Pho: Not just noodle soup
Slurp it up
What we say:
Vietnam’s favourite dish, pho, takes its name from the type of noodle that is used in its preparation, and this noodle is used in numerous other dishes. I’ve recently moved to a new apartment and find myself living in the epicentre of pho-land: within a few minutes’ walk I pass half a dozen restaurants selling pho xao bo, pho chien phong and, most famous of all in this area, pho cuon. So let me tell you more about these delights …
Pho cuon are one of my new favourite things, especially now summer’s here and light, cold food becomes more appealing. Pho cuon look a bit like spring rolls — sauted beef and greens are simply rolled in a large square of pho noodle and served with a dipping sauce — but taste very different. A standard portion is 10 rolls, for around 40,000 VND.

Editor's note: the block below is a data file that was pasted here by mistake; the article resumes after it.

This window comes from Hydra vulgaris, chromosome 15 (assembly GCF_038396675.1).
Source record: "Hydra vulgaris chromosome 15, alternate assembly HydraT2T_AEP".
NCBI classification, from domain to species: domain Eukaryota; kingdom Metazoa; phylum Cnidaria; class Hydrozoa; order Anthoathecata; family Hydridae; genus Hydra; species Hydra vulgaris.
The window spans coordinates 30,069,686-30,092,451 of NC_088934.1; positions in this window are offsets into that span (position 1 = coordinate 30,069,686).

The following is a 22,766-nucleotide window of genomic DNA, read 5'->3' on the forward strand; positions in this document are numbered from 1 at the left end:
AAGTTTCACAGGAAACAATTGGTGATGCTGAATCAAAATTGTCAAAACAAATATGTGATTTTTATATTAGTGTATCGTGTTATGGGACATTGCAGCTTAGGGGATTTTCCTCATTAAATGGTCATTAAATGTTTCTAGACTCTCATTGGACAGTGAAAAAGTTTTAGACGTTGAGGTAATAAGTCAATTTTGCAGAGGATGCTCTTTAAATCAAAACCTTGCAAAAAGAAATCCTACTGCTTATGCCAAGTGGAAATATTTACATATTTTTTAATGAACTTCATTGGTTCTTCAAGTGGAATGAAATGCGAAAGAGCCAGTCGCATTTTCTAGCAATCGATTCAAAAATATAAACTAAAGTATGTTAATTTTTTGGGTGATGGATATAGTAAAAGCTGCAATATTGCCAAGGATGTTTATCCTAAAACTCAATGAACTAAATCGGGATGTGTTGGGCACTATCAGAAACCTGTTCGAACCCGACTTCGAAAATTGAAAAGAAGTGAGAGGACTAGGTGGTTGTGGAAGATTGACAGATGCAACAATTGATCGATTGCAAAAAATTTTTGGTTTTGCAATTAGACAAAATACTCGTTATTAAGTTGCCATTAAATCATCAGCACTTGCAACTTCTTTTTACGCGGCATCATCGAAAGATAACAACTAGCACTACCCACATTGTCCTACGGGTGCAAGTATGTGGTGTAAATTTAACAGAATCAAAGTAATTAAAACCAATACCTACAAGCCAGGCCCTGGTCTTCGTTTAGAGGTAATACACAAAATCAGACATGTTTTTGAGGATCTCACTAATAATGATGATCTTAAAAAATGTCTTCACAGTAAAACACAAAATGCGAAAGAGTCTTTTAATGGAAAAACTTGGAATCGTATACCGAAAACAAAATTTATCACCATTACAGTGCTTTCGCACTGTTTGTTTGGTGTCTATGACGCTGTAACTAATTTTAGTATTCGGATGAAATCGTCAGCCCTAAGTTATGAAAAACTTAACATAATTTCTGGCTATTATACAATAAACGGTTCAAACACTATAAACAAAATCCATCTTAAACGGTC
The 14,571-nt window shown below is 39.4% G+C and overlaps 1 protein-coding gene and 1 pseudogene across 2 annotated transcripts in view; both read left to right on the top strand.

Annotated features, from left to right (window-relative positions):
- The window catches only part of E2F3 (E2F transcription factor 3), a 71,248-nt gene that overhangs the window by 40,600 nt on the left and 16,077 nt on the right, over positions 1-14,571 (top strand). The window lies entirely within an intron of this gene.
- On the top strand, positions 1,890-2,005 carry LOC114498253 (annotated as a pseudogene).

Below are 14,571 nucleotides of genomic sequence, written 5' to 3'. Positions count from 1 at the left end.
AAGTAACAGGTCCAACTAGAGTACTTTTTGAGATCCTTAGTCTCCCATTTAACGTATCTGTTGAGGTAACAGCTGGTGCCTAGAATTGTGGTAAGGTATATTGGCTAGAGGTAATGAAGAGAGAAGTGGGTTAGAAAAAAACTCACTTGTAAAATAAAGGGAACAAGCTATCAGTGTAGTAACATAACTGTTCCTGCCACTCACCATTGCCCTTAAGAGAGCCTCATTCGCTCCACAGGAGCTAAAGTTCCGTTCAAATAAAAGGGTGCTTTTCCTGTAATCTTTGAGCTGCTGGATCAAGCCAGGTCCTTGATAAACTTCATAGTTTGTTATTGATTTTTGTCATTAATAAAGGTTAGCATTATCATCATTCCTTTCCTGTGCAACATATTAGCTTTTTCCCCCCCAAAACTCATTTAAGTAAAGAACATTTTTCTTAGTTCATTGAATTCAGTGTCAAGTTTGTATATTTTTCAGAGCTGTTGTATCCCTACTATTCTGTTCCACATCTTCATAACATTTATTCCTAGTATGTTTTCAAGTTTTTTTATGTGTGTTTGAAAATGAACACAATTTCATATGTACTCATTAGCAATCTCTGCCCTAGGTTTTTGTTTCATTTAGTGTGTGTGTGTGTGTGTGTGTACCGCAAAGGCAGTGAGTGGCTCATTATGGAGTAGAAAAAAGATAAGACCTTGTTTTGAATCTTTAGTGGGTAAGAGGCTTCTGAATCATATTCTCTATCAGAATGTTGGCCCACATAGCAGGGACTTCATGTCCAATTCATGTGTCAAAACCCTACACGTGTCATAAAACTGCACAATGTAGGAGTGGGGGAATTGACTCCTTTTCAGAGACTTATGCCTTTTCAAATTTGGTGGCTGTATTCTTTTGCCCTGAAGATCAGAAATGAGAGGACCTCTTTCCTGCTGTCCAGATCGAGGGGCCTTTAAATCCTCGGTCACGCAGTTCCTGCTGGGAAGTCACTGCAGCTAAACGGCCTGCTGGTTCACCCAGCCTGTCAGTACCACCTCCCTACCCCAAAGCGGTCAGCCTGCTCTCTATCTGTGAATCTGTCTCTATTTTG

Pho xao mem is pho noodles, lightly fried (so they are still soft) and — in my experience — served with stir-fried beef and green veg. As far as my uneducated palate goes, this is the same as pho xao bo, but I’m told that pho xao mem doesn’t always come with beef. Pho xao ron is similar but the noodles are fried for longer until they become crispy.
Pho chua and pho chien phong are both recent discoveries for me. The first is stir-fried beef with a sweeter, yummier sauce than pho xao (in my humble opinion), mixed with fresh herbs and topped with chopped nuts. Pho chien phong takes the simple pho noodle into a completely different dimension, deep-frying squares of it so that it puffs up into pillow-like shapes. But there the difference ends: to my uneducated palate they are served with the same topping as on pho xao bo.
The best place to try these dishes is in Truc Bach area. Try the joints along Ngu Xa, but keep an eye out for them at other street kitchens.
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